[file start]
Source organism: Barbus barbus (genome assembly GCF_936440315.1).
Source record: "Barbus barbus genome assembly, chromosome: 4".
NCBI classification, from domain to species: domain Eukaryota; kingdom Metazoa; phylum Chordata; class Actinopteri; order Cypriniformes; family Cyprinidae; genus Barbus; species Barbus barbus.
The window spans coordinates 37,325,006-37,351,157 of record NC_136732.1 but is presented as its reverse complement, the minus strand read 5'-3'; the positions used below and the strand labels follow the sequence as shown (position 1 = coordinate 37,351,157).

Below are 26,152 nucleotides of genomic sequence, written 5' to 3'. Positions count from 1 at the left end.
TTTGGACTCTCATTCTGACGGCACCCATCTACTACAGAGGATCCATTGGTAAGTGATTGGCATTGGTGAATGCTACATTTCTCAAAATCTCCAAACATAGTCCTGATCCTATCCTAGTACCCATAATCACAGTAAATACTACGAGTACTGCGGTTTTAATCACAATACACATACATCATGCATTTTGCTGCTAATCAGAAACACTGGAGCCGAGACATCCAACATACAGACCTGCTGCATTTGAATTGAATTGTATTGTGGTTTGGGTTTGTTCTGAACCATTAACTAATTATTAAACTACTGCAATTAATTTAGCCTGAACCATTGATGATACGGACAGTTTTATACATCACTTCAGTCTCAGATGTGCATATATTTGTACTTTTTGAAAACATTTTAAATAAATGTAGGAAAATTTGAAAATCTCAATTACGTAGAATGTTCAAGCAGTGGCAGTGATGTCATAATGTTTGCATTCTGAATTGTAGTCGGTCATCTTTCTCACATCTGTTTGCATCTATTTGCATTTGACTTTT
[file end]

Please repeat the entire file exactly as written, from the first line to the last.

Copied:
Source organism: Barbus barbus (genome assembly GCF_936440315.1).
Source record: "Barbus barbus genome assembly, chromosome: 4".
NCBI classification, from domain to species: domain Eukaryota; kingdom Metazoa; phylum Chordata; class Actinopteri; order Cypriniformes; family Cyprinidae; genus Barbus; species Barbus barbus.
The window spans coordinates 37,325,006-37,351,157 of record NC_136732.1 but is presented as its reverse complement, the minus strand read 5'-3'; the positions used below and the strand labels follow the sequence as shown (position 1 = coordinate 37,351,157).

Below are 26,152 nucleotides of genomic sequence, written 5' to 3'. Positions count from 1 at the left end.
TTTGGACTCTCATTCTGACGGCACCCATCTACTACAGAGGATCCATTGGTAAGTGATTGGCATTGGTGAATGCTACATTTCTCAAAATCTCCAAACATAGTCCTGATCCTATCCTAGTACCCATAATCACAGTAAATACTACGAGTACTGCGGTTTTAATCACAATACACATACATCATGCATTTTGCTGCTAATCAGAAACACTGGAGCCGAGACATCCAACATACAGACCTGCTGCATTTGAATTGAATTGTATTGTGGTTTGGGTTTGTTCTGAACCATTAACTAATTATTAAACTACTGCAATTAATTTAGCCTGAACCATTGATGATACGGACAGTTTTATACATCACTTCAGTCTCAGATGTGCATATATTTGTACTTTTTGAAAACATTTTAAATAAATGTAGGAAAATTTGAAAATCTCAATTACGTAGAATGTTCAAGCAGTGGCAGTGATGTCATAATGTTTGCATTCTGAATTGTAGTCGGTCATCTTTCTCACATCTGTTTGCATCTATTTGCATTTGACTTTT